Most of us don't bother to deck the halls with boughs of holly anymore -- but we do opt for tiny lights to spruce up the joint this time of year. Unfortunately, if you're looking to do some decorating with indoor lighting, it can be tough to get the look you want without your paint with pinholes. But there are tasteful ways to get the look of holiday lights, without the pockmarked plaster. Here are a few ideas for how to make it work.
Stick 'em up: Adhesive-backed hooks are the obvious choice for hanging almost anything without creating holes -- except a lot of household items are just too heavy a load for these little plastic things to bear. But luckily, lights are, well, light. Instead of draping the lights across the hook part, which can often be shallow and risk falling off, put the hook between the two twisted strands that comprise most electic lights. Done and done.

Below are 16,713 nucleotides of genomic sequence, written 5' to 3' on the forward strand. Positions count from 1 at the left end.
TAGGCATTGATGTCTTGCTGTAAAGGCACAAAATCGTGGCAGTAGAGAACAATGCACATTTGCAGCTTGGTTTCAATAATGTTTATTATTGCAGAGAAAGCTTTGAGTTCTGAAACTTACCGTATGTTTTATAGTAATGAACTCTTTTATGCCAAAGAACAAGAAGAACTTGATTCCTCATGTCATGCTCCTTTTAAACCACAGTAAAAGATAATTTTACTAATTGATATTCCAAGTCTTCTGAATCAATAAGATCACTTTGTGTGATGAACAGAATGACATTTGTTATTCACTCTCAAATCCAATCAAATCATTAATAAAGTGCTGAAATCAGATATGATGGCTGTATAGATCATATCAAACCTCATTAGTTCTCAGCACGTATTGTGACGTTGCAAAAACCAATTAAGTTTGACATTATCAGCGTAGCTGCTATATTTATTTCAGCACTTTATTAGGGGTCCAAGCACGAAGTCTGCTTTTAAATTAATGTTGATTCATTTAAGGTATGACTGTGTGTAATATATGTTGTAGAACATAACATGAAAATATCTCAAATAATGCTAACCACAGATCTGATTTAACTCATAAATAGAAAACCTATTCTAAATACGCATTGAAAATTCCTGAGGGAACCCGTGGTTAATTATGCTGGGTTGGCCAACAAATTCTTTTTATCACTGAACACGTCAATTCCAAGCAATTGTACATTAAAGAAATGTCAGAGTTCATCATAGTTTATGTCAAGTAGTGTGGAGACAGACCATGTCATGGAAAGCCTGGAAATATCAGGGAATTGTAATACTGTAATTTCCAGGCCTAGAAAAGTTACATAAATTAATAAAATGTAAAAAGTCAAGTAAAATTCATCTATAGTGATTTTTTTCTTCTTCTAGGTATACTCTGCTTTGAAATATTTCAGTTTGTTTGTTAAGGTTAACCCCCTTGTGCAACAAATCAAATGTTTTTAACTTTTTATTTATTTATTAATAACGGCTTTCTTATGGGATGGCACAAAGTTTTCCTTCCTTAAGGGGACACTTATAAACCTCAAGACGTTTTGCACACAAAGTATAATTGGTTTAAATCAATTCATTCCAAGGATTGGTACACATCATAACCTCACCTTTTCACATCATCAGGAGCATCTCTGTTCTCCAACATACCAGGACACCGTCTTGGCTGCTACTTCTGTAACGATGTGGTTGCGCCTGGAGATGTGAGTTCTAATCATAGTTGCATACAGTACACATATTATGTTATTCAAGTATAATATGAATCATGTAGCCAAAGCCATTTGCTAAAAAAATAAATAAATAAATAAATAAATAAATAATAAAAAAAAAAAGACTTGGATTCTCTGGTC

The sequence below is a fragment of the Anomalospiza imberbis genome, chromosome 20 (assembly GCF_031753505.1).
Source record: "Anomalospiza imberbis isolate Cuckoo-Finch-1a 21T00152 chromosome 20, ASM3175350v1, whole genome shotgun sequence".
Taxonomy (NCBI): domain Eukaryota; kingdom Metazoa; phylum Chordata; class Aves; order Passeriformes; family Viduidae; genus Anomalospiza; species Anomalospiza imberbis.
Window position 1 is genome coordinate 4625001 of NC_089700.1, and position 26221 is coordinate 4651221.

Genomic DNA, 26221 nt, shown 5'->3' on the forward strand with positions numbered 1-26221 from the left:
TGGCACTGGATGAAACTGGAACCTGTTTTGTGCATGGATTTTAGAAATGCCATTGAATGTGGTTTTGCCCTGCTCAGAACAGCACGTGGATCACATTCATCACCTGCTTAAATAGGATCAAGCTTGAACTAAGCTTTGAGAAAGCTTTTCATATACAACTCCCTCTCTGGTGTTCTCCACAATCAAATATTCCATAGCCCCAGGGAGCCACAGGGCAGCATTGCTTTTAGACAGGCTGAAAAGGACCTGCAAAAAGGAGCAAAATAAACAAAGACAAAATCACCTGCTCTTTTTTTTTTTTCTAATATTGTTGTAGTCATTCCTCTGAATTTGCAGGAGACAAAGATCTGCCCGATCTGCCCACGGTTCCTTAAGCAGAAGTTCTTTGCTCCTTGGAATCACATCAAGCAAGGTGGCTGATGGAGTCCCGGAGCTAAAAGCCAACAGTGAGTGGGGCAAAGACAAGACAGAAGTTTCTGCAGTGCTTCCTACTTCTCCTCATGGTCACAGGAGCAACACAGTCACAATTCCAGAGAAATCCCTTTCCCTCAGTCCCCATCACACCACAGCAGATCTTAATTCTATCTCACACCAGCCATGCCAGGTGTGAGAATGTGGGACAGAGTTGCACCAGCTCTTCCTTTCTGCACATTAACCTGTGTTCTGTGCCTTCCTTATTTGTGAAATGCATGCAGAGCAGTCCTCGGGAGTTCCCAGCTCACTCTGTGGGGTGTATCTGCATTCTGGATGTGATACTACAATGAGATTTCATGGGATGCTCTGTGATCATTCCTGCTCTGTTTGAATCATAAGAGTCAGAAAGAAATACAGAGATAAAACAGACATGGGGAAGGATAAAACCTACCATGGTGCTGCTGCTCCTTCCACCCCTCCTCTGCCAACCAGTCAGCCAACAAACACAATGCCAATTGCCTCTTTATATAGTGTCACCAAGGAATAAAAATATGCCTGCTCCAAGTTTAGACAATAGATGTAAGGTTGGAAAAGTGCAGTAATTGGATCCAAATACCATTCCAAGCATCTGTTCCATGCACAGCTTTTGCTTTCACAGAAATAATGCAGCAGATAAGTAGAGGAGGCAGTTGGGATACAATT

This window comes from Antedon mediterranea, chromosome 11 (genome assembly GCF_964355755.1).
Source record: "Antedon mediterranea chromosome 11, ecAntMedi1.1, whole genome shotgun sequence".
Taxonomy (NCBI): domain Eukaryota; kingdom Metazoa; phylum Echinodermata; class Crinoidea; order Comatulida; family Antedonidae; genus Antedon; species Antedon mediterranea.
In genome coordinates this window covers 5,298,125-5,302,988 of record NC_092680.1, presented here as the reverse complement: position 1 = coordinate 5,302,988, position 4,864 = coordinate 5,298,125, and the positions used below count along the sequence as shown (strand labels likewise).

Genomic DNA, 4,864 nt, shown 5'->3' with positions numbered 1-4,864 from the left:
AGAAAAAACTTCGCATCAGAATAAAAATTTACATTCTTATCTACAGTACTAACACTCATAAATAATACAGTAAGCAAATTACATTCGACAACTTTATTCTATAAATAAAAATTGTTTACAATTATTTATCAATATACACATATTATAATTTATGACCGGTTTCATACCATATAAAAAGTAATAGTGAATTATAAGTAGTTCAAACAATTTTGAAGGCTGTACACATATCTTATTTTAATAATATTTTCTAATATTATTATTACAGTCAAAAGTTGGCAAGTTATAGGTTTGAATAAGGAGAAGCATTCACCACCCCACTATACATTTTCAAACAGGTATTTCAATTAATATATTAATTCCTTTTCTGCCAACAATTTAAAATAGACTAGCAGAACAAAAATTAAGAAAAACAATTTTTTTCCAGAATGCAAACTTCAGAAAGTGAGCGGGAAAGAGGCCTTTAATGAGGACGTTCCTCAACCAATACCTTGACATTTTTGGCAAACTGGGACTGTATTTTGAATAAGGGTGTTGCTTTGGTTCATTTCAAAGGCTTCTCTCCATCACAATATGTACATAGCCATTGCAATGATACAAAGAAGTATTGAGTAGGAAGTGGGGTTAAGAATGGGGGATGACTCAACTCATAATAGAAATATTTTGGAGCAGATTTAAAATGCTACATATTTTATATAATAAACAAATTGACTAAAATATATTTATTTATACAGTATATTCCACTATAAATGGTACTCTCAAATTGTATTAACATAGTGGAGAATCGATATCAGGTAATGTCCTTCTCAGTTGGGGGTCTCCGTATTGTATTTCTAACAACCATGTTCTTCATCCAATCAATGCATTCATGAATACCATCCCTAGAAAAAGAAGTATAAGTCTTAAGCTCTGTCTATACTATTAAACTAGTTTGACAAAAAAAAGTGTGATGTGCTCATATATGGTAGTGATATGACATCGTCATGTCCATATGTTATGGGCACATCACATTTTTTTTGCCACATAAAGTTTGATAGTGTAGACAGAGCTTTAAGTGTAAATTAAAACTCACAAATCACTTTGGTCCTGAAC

Use what you've got: If you're blessed enough to have any kind of interesting architectural feature, like in-the-wall bookshelves, wainscotting, or even crown molding, you can use all-purpose clips or hooks to hold lights straight, without having to jab pins into the actual walls. Your closest hardware store can probably point you in the direction of these kinds of clips, or hooks which come in all sizes. Just make sure to measure the area you're clipping onto first. Then, once you've got them in place, use them like you'd use the sticky hooks above.
Even if you don't have built-in features, consider hanging your lights from a bookshelf or other piece of sturdy furniture, rather than the walls themselves. Just make sure you unplug them when you leave the house!
Put that brickwork to work: Similarly, a brick fireplace or mantel is an easy place to hang lights. But rather than trying to drill some nails into the mortar, use brick clips to hold your decorations in place.
Don't spare the rod: A neat way to put lights in your front windows is to use a second curtain rod, and either wrap the lights around it, or use zip-ties to attach the lights to it. Converting a single curtain rod to a double is quite easy -- and there are lots of how-tos available to walk you through the process.